Tumbling Descent—This roof runner rogue archetype ability from Ultimate Combat fills another great gap: so long as there are two surfaces no farther than 10 feet apart to bounce against, they can fall indefinitely with an Acrobatics check (DC 10 + 5 for every 10 ft. increment descended beyond the initial 10 ft. drop) [***fundamental]
Shield of King RytanRicochet Shield—This is an interesting combat trick; a -2 attack roll penalty to bounce a thrown shield around an 
obstacle, with a note about range increments for total distance traveled rather than from wielder to target. [***attack ability?]
Bouncy—Another goblin feat from the Pathfinder Player Companions; the first 1d6 lethal points of falling damage are automatically converted to nonlethal damage, and you get a +2 Reflex save to avoid unexpected falls. [***the cushion effect]
Kinetic Reverberation—This 2nd-level wizard spell lasts rounds per level, allows for SR and a Fortitude save. On a failed save, the weapon striking the target enchanted by this spell takes the same amount of damage it dealt to the target. Doesn’t effect natural attacks. [***fundamental]
Impact—For the equivalent of a +2 weapon enhancement bonus, increase a weapon’s damage die; CL 9th. Good stuff to know. [***fundamental]
Redirect Attack—This advanced rogue talent allows a once per day redirect of a melee hit to strike an adjacent creature as a free action, requiring the attacker to roll a second time. Definitely high part of our core concept. [***fundamental]
Flowing Monk—This guy has quite a bit of what we’re looking for: redirection, unbalancing counter, flowing dodge and elusive target (as well as the Elusive Redirection feat) fit the bill for our core concept. [***fundamental]

At least he's not weaing skin-tight red leather...

#3) Assess
Our design ends right here. We could break some of this down and rebuild the pieces, creating a more specific monk archetype (the bouncing goblin, perhaps?) but as it is, a goblin flowing monk with the right feats, a few errant class levels or new magic items and a bright attitude should do it.
A lot of our work is done for this guy—let’s assume we make a goblin flowing monk 5/rogue (roof runner) 2. They can flow around attacks via flowing monk abilities (and, of course, the Crane Stance feats), with the Roll With It feat they can redirect movement from a solid hit, they can bound downwards with tumbling descent and slow fall, and on top of all that, jump extremely far thanks to high jump. None of the flowing monk’s abilities prohibit shields, so next level we grab up fighter and a feat for tossing things, keeping a few hammers around for the purpose; if we can manage it, with the impact quality. For good effect, I’d throw in the Mobility feat somewhere to avoid those AoOs.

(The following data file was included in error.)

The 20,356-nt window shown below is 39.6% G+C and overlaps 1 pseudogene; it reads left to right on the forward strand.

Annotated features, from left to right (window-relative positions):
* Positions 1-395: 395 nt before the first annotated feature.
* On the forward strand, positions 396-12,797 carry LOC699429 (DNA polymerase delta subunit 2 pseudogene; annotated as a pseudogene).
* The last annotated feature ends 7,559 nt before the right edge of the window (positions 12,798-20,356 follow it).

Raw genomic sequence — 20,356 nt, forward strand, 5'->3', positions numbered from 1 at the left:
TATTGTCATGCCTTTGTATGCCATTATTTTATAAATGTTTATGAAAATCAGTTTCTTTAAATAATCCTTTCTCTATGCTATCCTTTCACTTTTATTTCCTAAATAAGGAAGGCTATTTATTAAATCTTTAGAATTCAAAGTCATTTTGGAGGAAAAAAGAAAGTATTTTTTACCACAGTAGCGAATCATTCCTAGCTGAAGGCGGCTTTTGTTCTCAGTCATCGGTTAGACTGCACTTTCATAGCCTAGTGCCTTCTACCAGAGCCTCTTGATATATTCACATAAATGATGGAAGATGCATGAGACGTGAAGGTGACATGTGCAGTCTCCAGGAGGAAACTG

I’m not at all bummed, by the way. We didn’t even it make it to the repeat of step 2: searching for 3PP material to see what else can be (or has already been) done (hint: Trick Shot from Psionics, along with other Marksman things). That’s one of the reasons Pathfinder is so excellent—there’s rampant versatility even within the core rules. We’ll take another shot at something totally original next time..

#4) Design
What didn’t we pick up along the way here? We’re going to miss out on Redirect Attack, but that’s hardly the end of the world. Kinetic reverberation is something we can work with however.
Let’s head back to d20pfsrd.com, do a search and click on magic items—nothing shows up, so we’re clear for liftoff.
Of course, firsthand knowledge never hurts (ideally I’d be hip-deep in Paizo books for “research”) and I have an example from a Magic Item Monday back in September. While I obviously liked it, we want our goblin flowing monk/rogue to use some kind of impact weapon anyway. We could get the quarterstaff enchanted, but then the shield aspect is gone.
Instead of enchanting the weapon, what about making an enchantment that activates a kinetic reverberation?
gauntlet-12We want something like a cape of the mountebank—activated on command with limited uses per day. This is a math problem now [(CL 3rd) x (spell level 2nd) x 1,800 gp] divided by (5 divided by 3 charges per day) = 6,480 gold. It’ll be costly to buy at 12,960 gold pieces (assuming we don’t have a buddy with Craft Wondrous Item), but our goblin flowing monk will now have bracers of rebounding strike that can be activated 3 times a day, granting 3 rounds of weapon damaging, kinetic action
 (Fort DC 13) with each use.

Maybe next time we’ll get lucky and hit the fields, but today we’re staying in the stables. Now, however, I am genuinely interested in putting together an elusive little goblin monk and am surprised I haven’t already…perhaps that will be something to be see in the upcoming Sidequest Saturdays? 😉